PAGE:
Labour market loses some momentum

Paresh Davdra is the Dealing Director of RationalFX, Currency Specialists. Tuesday 21st July 2015 10:43 EDT

This week in the UK, surveys revealed interest rates on personal loans have dropped to the lowest levels on record in the latest evidence that the cost of borrowing is continuing to fall for consumers. There has been no change to the banks 0.5% interest rate since March 2009, the bank of England pointed to increased competition among lenders for the fall in borrowing rates and rise in consumer confidence. While some prices such as motor fuels, audio/visual and related equipment, and food are lower than they were a year ago, others such as restaurants, hotels and rents are higher. Taken as a whole, prices for services increased by 2.2% in the year to June 2015 while prices for goods decreased by 2.0% historically, price movements for food and motor fuels have been among the main causes of inflation.

The UK also enjoyed a big pay rise in spring, with average earnings 3.2% higher in the period from March to May 2015 than a year earlier, highlighting the increasing skills shortages forcing employers to offer higher wages. Although the growth in wages is strong, it did slightly miss economist’s forecasts of 3.3% growth, however this should be welcome news for Mark Carney after yesterday’s comments that interest rates will be looking to increase in the near future.  However, the better earnings figures came as the unemployment rate rose for the first time in two years, sparking fears that Britain’s booming labour market has lost some of its momentum.

UK consumer price index inflation report fell to 0% for 0.1% in May, clothing and food prices were the main contribution to the change along with a smaller rise in air fares in June since the same time last year. Inflation is expected to remain low for the moment but bank experts say it should start to pick up by the end of the year. Core inflation which includes energy, food, alcohol and tobacco prices fell to 0.8% from 0.9% the lowest level seen since 2001.

Eurozone leaders have finally reached an agreement after marathon talks over a third bailout package for Greece, officials say. EU President Donald Tusk said the agreement was unanimous. He tweeted that a bailout programme was "all ready to go" for Greece, "with serious reforms and financial support". European Commission head Jean-Claude Juncker stated "There will not be a Grexit" referring to the fear that Greece would have to leave the euro.  Parliaments in several Eurozone states also have to approve any new bailout.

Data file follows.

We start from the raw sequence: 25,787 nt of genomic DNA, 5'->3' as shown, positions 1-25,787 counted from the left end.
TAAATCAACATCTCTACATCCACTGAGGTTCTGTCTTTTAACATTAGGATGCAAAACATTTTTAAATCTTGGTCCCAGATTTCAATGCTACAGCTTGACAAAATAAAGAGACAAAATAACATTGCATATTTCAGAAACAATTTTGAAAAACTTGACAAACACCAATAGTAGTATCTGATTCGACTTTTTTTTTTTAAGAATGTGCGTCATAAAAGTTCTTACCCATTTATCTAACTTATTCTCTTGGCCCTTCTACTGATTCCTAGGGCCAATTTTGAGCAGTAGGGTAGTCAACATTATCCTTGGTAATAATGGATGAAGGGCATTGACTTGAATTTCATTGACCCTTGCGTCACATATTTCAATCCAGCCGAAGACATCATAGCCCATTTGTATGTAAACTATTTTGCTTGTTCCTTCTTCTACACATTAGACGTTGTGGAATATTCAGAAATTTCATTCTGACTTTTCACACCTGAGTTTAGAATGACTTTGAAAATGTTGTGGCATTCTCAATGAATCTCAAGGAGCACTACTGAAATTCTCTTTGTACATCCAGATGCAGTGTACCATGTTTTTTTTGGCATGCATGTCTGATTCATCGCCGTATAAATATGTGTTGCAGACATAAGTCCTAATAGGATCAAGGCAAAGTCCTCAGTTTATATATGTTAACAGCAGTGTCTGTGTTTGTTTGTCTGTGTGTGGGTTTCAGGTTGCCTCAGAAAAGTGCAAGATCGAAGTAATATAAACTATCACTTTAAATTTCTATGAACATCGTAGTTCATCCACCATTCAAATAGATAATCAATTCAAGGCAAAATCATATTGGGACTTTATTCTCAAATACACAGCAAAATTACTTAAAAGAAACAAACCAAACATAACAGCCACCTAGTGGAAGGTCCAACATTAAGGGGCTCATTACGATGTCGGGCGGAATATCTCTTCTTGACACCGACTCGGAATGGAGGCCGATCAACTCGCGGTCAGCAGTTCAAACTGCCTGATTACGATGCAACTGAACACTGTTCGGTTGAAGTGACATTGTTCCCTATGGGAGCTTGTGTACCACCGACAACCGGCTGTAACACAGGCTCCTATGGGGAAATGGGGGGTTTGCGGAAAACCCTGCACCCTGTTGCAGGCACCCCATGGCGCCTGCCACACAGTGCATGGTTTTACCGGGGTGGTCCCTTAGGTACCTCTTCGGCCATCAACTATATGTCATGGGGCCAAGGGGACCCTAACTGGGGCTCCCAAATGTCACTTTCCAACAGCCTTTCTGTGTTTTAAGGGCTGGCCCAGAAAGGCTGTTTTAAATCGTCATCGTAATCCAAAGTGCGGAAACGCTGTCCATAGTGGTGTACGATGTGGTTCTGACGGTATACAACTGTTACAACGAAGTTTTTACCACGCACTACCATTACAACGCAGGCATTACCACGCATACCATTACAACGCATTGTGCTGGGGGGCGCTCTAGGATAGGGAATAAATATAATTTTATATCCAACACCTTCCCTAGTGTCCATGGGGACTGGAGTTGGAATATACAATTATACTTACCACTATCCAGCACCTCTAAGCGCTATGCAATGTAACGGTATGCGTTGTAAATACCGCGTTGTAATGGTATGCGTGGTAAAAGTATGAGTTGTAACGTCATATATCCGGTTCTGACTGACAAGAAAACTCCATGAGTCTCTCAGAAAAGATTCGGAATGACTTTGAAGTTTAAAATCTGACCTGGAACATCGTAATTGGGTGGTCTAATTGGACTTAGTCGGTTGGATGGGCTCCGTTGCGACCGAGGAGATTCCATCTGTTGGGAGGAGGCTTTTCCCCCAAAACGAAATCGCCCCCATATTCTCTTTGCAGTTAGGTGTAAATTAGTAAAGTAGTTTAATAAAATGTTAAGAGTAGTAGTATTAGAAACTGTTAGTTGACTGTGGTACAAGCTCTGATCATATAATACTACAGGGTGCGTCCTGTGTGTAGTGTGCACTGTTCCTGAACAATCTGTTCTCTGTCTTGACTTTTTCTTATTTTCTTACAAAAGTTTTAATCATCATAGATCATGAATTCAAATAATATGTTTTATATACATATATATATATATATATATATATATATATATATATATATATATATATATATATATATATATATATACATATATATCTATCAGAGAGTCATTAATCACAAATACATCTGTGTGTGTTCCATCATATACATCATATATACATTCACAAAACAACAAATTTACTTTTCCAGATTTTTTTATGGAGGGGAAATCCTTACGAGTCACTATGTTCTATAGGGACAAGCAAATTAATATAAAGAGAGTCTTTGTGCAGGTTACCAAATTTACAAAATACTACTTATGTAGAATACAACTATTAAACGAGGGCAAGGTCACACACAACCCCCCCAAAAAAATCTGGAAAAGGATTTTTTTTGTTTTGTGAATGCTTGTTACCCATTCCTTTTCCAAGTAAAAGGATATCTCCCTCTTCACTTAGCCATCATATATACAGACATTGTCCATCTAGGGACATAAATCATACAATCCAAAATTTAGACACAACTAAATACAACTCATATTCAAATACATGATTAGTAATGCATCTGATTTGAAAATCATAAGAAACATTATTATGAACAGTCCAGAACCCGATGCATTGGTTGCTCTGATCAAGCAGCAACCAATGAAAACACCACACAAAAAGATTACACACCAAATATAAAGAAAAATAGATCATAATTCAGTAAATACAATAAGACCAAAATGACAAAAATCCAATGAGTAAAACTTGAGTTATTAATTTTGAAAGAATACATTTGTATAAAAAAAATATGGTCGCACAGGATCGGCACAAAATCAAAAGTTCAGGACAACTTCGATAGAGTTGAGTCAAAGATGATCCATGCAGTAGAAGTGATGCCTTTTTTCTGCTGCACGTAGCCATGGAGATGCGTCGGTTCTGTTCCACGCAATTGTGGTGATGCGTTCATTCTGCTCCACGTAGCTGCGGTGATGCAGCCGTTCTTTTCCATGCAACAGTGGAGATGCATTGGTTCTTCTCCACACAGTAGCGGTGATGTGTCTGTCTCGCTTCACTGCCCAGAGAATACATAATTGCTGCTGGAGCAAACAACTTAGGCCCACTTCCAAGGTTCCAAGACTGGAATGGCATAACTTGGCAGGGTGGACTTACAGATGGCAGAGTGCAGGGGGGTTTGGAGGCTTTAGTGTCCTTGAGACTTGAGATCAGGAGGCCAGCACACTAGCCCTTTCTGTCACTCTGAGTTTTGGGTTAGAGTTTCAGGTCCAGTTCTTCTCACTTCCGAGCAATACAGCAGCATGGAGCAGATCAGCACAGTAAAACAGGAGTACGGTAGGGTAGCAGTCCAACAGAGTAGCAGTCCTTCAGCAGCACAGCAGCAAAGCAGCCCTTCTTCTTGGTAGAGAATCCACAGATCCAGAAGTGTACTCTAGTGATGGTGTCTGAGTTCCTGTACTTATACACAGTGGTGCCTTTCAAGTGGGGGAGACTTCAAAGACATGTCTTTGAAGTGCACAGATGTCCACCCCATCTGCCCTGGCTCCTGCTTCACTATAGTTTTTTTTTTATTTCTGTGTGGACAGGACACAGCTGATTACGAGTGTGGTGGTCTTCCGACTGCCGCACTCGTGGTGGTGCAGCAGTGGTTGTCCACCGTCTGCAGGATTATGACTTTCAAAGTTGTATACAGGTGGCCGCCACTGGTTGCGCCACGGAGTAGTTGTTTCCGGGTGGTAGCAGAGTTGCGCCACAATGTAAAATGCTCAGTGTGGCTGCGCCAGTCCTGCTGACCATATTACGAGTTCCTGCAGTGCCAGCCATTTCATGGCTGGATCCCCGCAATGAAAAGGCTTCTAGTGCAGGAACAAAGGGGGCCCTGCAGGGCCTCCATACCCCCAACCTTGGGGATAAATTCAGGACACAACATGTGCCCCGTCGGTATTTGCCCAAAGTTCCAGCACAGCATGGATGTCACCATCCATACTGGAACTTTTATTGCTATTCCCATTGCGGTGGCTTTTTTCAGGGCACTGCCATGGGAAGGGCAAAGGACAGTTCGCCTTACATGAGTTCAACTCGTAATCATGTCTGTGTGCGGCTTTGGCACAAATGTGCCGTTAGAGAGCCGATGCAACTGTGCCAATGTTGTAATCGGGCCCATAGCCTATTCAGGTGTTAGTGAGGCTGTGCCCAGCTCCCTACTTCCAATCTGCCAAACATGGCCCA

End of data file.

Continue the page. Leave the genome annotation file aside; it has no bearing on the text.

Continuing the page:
Mario Draghi announced that the ECB had raised its Emergency Liquidity Assistance to Greek banks for the first time since late June, by €900 million. Mr. Draghi said the amount was as advised by the Bank of Greece. It’s a move that could lead to a reopening of the banks in coming days, but the return to normality will take much longer. Also Mr Draghi said recovery is “broadening” but it is still less than satisfactory.

Federal Reserve Chairwoman Janet Yellen last Thursday said the U.S labour market had moved demonstrably closer to a more normal state, a reason why the central bank is likely to raise short-term interest rates later this year. Ms. Yellen again avoided specifying exactly when the Fed is likely to start lifting its benchmark rate from near zero. Most of the U.S. central bank’s policy makers have said they expect to start raising the rate this year if the economy continues to strengthen as they forecast, and many private economists consider September the likely time for a rate rise.

Sales at U.S. retailers unexpectedly dropped in June, curbing optimism about the strength of the rebound in consumer spending during the second quarter. Purchases decreased to -0.3 percent after a 1 percent advance in May which was smaller than previously reported.

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